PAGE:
The scientists - Eva Heinen, Bert van Wee and Kees Maat - interviewed residents of Delft, Zwolle, Midden-Delfland and Pijnacker-Nootdorp by means of an internet survey. They discovered a number of remarkable relations between personal characteristics and bicycle use in commuters.
Students, for instance, do not appear to be regular full-time commuter cyclists, although they do cycle a lot. Moreover, more full-time cyclists occur among employees whose colleagues also expect them to cycle to work. And in cases of permanent or temporary employment chances of a full-time cyclist are also higher than for people on secondment. Chances for full-time commuter cyclists are smaller when a car is available for commuting. And more part-time cycling occurs among people in the building industry and education.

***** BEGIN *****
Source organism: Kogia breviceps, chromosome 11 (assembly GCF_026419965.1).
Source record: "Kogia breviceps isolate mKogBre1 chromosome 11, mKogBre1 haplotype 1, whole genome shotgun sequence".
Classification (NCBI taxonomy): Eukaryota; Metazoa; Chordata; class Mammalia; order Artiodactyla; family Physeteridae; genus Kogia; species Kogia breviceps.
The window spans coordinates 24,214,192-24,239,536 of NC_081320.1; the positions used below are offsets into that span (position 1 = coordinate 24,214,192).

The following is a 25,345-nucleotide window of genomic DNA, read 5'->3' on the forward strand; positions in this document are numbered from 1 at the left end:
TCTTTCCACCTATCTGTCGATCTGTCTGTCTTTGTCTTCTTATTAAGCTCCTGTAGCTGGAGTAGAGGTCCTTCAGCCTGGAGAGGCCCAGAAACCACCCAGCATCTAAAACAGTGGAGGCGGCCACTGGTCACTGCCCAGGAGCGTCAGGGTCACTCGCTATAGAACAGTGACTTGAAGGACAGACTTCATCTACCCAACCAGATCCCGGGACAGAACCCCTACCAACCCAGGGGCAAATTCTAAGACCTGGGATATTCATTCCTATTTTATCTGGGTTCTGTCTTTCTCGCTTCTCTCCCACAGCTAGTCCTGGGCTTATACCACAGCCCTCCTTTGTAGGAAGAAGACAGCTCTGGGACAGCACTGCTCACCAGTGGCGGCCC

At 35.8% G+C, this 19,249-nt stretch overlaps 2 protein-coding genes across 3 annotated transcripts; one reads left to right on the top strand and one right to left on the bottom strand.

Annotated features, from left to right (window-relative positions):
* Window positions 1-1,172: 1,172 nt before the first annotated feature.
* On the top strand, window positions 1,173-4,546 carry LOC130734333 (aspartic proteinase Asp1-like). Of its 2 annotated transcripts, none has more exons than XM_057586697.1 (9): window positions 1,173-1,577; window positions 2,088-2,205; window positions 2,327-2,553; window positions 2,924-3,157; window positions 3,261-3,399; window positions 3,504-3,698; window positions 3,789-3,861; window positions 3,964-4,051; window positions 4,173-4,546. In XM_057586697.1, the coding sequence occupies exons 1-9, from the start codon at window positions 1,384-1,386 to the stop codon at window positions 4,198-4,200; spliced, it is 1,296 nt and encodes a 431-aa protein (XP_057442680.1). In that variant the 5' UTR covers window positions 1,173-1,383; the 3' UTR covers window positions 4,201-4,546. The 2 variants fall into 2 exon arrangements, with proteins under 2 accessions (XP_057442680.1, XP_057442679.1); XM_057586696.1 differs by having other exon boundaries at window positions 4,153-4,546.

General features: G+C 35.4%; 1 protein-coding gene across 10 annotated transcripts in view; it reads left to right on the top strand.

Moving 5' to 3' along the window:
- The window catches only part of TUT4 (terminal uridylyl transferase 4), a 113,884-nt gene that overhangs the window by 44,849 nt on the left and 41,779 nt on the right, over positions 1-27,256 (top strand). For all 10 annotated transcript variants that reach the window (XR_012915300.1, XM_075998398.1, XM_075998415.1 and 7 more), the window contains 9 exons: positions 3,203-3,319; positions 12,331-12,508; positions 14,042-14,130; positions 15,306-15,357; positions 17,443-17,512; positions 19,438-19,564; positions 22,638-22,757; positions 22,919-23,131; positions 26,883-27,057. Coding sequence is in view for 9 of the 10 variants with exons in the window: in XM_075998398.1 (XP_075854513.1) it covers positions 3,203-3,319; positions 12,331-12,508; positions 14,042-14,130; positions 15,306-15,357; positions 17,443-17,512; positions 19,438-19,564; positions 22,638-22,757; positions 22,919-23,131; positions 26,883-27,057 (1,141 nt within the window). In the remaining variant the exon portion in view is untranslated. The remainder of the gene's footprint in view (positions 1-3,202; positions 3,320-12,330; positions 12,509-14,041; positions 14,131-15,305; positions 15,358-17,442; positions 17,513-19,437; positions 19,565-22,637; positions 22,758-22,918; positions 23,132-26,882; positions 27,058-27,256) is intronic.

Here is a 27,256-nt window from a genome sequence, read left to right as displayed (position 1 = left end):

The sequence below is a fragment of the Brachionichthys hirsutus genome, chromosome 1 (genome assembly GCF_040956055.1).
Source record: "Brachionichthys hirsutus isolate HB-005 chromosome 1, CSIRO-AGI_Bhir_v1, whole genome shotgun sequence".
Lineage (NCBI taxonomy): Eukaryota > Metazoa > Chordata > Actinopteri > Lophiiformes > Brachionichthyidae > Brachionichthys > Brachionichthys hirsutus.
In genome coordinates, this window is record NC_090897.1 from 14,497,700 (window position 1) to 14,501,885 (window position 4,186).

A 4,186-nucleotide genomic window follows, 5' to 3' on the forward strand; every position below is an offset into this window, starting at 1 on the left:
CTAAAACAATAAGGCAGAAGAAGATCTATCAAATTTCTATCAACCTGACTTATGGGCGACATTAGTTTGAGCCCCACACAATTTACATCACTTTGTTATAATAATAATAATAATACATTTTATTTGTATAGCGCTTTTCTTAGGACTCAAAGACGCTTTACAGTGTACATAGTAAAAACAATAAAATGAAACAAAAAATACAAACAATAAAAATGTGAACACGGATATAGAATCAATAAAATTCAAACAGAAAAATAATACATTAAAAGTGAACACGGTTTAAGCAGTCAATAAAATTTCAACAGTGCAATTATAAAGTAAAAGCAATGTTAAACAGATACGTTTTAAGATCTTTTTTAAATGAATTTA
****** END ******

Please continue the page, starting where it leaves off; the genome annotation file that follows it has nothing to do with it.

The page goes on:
A possible explanation for the differences in bicycle use - for instance between agriculture and public utilities - might be the differences in earnings between the various sectors. On the other hand no relations were found between for instance the number of working days, working hours or work site. Possession of a driver’s licence was also of no relevance. The results of the study may be used for a more targeted promotion of commuting by bicycle, according to TU Delft.